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Taking an artistic troupe on the road is not all ovations and autographs.
A local modern dance company, Malashock Dance, is working on a piece called “The Floating World” that tells the story of a dance company on tour. The scenes narrate touring, performing, aches and pains, endless airplane rides, receptions, little interactions between dancers and director and other pieces that go into a tour for a dance company, artistic director John Malashock told me yesterday.
What piqued my interest was that Malashock teamed up with a few different artists to make the piece, including Zoe Keating, costumier Zandra Rhodes and video and projection artist Tara Knight. The piece ties in to Japanese woodblock prints currently on display at the San Diego Museum of Art and will be performed there in April.
I’ve checked out a couple of afternoon rehearsals at Malashock’s studio in Liberty Station and will shared more on NBC San Diego this afternoon about the company’s upcoming production. (Update: See clip at the bottom of this post.)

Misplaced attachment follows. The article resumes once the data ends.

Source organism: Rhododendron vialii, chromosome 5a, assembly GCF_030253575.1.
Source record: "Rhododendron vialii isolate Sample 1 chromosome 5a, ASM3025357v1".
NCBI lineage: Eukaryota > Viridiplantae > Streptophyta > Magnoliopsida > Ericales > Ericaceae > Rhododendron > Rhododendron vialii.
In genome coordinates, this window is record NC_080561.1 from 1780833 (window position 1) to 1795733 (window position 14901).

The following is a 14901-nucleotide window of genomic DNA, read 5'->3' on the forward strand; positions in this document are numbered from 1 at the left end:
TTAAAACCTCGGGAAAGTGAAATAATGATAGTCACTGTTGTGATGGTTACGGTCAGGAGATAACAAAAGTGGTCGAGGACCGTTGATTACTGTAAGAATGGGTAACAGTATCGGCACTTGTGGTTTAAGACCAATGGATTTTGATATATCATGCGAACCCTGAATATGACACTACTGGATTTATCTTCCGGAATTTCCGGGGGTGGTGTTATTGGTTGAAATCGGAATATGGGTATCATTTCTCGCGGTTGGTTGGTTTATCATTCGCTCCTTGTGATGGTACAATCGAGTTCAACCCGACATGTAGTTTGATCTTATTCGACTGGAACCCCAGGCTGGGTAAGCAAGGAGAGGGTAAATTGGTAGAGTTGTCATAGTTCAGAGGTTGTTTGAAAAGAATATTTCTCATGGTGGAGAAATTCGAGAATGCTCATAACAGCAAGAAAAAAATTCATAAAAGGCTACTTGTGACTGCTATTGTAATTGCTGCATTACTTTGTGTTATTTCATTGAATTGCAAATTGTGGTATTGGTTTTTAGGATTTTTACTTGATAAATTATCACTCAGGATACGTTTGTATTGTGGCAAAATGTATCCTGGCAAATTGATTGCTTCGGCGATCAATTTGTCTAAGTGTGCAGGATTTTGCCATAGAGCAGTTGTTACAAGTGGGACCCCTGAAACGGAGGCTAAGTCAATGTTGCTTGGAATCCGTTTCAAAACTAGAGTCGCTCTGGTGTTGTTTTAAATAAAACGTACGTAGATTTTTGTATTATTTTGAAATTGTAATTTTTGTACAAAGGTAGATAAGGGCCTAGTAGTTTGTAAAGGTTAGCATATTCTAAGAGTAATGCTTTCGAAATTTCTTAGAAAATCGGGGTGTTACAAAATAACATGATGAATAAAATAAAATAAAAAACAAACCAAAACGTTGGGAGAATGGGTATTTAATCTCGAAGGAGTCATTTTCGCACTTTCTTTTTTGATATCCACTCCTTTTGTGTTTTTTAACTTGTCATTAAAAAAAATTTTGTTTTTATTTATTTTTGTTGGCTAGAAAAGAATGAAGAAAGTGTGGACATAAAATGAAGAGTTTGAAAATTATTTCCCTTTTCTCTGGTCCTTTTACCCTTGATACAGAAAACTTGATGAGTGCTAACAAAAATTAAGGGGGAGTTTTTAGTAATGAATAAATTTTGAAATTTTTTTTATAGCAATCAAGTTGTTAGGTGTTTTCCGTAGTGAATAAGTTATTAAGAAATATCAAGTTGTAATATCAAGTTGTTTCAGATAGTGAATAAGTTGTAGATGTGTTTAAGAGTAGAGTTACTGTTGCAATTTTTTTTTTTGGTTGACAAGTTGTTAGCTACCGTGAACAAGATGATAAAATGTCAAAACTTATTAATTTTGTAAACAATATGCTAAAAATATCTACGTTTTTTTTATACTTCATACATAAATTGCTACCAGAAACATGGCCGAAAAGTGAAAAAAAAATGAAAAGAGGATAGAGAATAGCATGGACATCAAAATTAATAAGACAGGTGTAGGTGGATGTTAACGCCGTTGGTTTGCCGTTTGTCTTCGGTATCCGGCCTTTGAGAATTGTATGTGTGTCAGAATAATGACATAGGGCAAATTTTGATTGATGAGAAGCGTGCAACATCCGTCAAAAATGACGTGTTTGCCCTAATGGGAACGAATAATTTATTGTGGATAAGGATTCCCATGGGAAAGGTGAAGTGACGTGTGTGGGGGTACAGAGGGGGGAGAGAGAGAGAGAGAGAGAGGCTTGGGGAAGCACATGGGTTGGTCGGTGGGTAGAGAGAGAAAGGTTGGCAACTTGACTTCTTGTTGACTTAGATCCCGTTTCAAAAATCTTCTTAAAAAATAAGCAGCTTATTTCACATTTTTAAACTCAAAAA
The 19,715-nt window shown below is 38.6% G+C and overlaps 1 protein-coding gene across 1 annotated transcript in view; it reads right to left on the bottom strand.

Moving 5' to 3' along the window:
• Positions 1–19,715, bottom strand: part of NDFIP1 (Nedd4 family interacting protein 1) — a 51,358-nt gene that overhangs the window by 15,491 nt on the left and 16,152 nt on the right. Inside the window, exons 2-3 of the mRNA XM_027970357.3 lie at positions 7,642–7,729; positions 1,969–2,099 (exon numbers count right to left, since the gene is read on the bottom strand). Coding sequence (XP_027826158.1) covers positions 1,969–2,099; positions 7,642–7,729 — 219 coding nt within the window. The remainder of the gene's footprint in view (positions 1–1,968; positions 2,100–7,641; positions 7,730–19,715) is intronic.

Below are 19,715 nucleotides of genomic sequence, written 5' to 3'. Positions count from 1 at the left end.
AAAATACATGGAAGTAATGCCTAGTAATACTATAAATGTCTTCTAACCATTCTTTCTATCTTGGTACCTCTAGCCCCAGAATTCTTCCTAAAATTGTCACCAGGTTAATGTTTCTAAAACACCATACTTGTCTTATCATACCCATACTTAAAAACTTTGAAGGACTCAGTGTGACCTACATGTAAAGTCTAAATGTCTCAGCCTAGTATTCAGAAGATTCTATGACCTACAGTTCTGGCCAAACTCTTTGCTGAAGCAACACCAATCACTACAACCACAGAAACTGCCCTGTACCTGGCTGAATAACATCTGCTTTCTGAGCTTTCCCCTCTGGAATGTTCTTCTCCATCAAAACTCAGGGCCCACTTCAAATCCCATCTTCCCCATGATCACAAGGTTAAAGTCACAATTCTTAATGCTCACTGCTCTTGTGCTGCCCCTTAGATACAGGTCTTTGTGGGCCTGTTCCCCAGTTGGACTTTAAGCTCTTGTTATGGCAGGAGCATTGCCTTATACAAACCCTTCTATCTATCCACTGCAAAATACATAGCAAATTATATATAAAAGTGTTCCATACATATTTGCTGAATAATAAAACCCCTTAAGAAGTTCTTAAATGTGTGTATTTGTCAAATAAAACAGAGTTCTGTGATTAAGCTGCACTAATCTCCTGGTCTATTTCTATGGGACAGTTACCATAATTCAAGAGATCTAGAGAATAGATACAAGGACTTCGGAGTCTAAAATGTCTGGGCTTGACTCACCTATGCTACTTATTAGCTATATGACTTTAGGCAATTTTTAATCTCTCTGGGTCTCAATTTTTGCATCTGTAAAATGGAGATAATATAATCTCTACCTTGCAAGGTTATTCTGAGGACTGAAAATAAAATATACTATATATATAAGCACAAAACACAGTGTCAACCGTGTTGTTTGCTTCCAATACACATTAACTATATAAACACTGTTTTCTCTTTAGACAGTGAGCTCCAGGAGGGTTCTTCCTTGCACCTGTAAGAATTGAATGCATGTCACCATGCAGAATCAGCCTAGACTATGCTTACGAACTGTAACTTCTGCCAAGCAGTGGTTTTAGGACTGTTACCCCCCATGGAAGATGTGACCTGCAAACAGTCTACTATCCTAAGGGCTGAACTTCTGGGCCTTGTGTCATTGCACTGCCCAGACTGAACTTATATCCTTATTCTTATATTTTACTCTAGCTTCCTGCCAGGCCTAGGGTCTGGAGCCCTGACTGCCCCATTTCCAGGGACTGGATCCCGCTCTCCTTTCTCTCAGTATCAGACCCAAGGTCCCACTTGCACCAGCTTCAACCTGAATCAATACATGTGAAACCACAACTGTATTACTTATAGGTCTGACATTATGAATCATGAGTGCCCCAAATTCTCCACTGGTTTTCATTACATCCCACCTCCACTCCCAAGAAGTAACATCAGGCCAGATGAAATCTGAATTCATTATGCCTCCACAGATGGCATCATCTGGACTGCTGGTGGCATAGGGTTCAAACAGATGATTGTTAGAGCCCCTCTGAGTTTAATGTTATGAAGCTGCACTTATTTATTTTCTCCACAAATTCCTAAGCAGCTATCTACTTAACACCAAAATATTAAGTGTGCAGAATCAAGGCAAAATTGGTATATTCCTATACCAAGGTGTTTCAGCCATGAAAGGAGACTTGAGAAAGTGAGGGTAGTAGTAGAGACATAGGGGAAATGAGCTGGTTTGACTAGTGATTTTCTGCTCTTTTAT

The woodblock prints in the museum exhibition are a type called “ukiyo-e” or “pictures of the floating world.” This description from the museum ties the subject of the historical prints to the modern idea of a dance company tour:
Derived from the Buddhist term for the impermanent world (yo) of everyday life that inevitably “floats” (uki) away, Ukiyo-e refers to woodblock prints and paintings that depict the people and places associated with the pleasures of this world.
Knight, the video artist, will be integrating some of the woodblock designs into her videos, which will be projected on four screens on each side of the audience. The piece will be presented in the round, meaning the audience will surround the dancers, in a gallery at the museum.
Here’s our clip from NBC San Diego on Friday:
View more videos at: http://www.nbcsandiego.com.
And Sam Hodgson joined me for a rehearsal a couple of weeks ago; here are some more images of the Malashock company rehearsing this piece: